As I type, I feel like last night I had one too many red wines. But that isn’t what happened. I didn’t have anything to drink last night, or the night before that. I was in bed before 10, too. And I didn’t wake up with a cold or a bug of any type. What happened to me was Centrelink, and Employment Plus, and getting squeezed and poked by a system (or is it systems?) not designed for the likes of someone like me.
Regular readers (there are a few of you now – thank you!) will know that in January 2023 I had to resign from my job because of Autistic burnout after discovering, a few months before that, that I am indeed Autistic. Because I still needed (need!) some sort of income, in January I, reluctantly, registered for Centrelink’s JobSeeker payment, with a medical certificate from my GP that stated I am currently incapable of working because of Autistic burnout, anxiety, depression, and stress.
After filling in the immense online forms and meeting a series of rigorous requirements, Centrelink approved my JobSeeker application and medical exemption, with the advice that I would not receive any benefits until 8 May because (according to Centrelink, not us) my wife and I have too many assets.
So, between January and 15 May, when I received my first payment (in the grand sum of $228.25), I was without an income. Stressful yes, but we’re frugal (some might say ‘tight’) with our money, so we’ve been able to make the best of it.
The penny didn’t even quiver, let alone drop
At the end of April, I received a message to my myGov inbox that my Centrelink ‘mutual obligation’ exemption was expiring – something that would occur one week before I was due to receive that first (and so far only) payment.
At the time, I did note it, but then didn’t think any more about it. As a way to help process the shock of my Autism diagnosis, I had started writing this blog, preparations for my son’s 30th birthday were in full swing, and I also had to follow up on a separate application to the NDIS (more on that – including some valuable advice and tips when applying – in the coming weeks).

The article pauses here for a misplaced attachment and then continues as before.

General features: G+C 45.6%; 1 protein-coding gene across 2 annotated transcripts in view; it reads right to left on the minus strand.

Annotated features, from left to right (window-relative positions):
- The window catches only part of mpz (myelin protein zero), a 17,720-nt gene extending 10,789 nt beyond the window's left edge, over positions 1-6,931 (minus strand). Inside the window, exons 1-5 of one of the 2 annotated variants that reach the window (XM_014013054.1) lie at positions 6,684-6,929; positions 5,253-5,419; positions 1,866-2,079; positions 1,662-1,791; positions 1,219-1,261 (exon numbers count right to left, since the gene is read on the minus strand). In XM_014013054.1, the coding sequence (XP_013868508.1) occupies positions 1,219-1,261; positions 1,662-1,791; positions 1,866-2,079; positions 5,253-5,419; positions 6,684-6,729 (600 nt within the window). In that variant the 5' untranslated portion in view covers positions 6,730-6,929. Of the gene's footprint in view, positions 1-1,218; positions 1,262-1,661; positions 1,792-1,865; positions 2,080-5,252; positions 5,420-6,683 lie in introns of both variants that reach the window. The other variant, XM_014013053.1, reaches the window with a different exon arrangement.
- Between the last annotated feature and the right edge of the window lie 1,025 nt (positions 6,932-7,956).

Even after learning that I would have to attend an appointment with The Salvation Army Employment Plus to enter into a ‘Job Plan’ and start looking for jobs I’m currently not capable of doing, or risk having my payments suspended, or cut off completely, it still didn’t occur to me what it all meant.
Then, like a lightning bolt through my chest, the day before that very appointment, Mother’s Day in fact (not that the occasion itself is particularly relevant, but it was after festivities had died down, and things had gone quiet, that the lighting struck), I realised that my medical exemption had expired and that I hadn’t taken any steps to apply for an extension.
D-Day (or should that be S-Day, for s*it?)
The next day, Monday 15 May, turned out to be one of the worst days I can remember. It began at 8:00am, with a call to my doctor, or the clinic Manager at least, to follow up on an email I had sent earlier that morning requesting an updated medical certificate. Helpful as always (no cynicism intended!), she explained that she would pass on my request to the doctor, then scheduled a telehealth appointment for 11.
While I waited for the doctor’s call, I embarked on what I now know to be the impossible task of calling The Salvation Army Employment Plus to cancel the ‘job-plan’ appointment scheduled for 1:30 that afternoon.
And there was another problem. Whether it was the stress of my predicament, the ticking clock, the cold morning, or something else not known to me, the hold music was rapidly driving me mad. (I now view it as my very own Clockwork Orange horror show.) I tried everything to ease its impact: turning the speaker down on my phone, turning the speaker off completely and turning the volume up, placing the phone on the other side of the room. But none of it did anything to reduce the rage provoked by that music.
To make matters worse, every 30 seconds a woman interrupted the music to announce to the hard of comprehending that: “We are experiencing a high volume of calls…”
It got so bad that while still on hold, I added a complaint to the relevant section on the Employment Plus website about how “outrageous” it was to put anyone, let alone an Autistic person with sensory processing difficulties, through this and how in 2023 there are “many other, far better ways” to handle large volumes of calls.
By the time my call was answered, more than 45 minutes later, I was so dysregulated from sensory overload that I was unable to communicate in my usual calm manner. Instead, I was barely coherent, unable to find and provide my Centrelink reference number, and more interested in having the customer service representative listen to my complaint about a system not at all set up for people with a disability, than anything else.